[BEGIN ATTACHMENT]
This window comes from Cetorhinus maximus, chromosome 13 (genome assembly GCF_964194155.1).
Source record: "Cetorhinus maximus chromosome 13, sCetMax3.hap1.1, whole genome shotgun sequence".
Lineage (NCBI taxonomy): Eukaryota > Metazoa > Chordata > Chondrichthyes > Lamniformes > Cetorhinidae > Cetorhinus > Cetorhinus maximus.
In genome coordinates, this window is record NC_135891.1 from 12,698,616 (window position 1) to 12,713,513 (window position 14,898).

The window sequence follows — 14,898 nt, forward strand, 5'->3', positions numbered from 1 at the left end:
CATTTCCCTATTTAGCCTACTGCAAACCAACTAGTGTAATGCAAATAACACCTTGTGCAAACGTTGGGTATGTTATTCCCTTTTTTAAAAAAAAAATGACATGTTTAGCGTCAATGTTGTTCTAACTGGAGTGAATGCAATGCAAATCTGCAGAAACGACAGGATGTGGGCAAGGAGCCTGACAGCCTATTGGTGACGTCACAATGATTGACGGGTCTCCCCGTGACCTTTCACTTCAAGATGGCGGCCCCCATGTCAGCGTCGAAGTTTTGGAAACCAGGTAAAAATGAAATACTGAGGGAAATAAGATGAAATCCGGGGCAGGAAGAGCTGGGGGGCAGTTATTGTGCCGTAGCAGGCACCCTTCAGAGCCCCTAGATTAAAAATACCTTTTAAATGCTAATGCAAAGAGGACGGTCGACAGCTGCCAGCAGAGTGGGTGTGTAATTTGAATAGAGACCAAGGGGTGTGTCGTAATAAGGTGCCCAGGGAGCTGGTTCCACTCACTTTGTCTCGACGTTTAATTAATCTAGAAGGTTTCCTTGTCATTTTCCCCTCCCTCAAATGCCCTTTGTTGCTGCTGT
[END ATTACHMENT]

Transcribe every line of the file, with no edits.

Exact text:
This window comes from Cetorhinus maximus, chromosome 13 (genome assembly GCF_964194155.1).
Source record: "Cetorhinus maximus chromosome 13, sCetMax3.hap1.1, whole genome shotgun sequence".
Lineage (NCBI taxonomy): Eukaryota > Metazoa > Chordata > Chondrichthyes > Lamniformes > Cetorhinidae > Cetorhinus > Cetorhinus maximus.
In genome coordinates, this window is record NC_135891.1 from 12,698,616 (window position 1) to 12,713,513 (window position 14,898).

The window sequence follows — 14,898 nt, forward strand, 5'->3', positions numbered from 1 at the left end:
CATTTCCCTATTTAGCCTACTGCAAACCAACTAGTGTAATGCAAATAACACCTTGTGCAAACGTTGGGTATGTTATTCCCTTTTTTAAAAAAAAAATGACATGTTTAGCGTCAATGTTGTTCTAACTGGAGTGAATGCAATGCAAATCTGCAGAAACGACAGGATGTGGGCAAGGAGCCTGACAGCCTATTGGTGACGTCACAATGATTGACGGGTCTCCCCGTGACCTTTCACTTCAAGATGGCGGCCCCCATGTCAGCGTCGAAGTTTTGGAAACCAGGTAAAAATGAAATACTGAGGGAAATAAGATGAAATCCGGGGCAGGAAGAGCTGGGGGGCAGTTATTGTGCCGTAGCAGGCACCCTTCAGAGCCCCTAGATTAAAAATACCTTTTAAATGCTAATGCAAAGAGGACGGTCGACAGCTGCCAGCAGAGTGGGTGTGTAATTTGAATAGAGACCAAGGGGTGTGTCGTAATAAGGTGCCCAGGGAGCTGGTTCCACTCACTTTGTCTCGACGTTTAATTAATCTAGAAGGTTTCCTTGTCATTTTCCCCTCCCTCAAATGCCCTTTGTTGCTGCTGT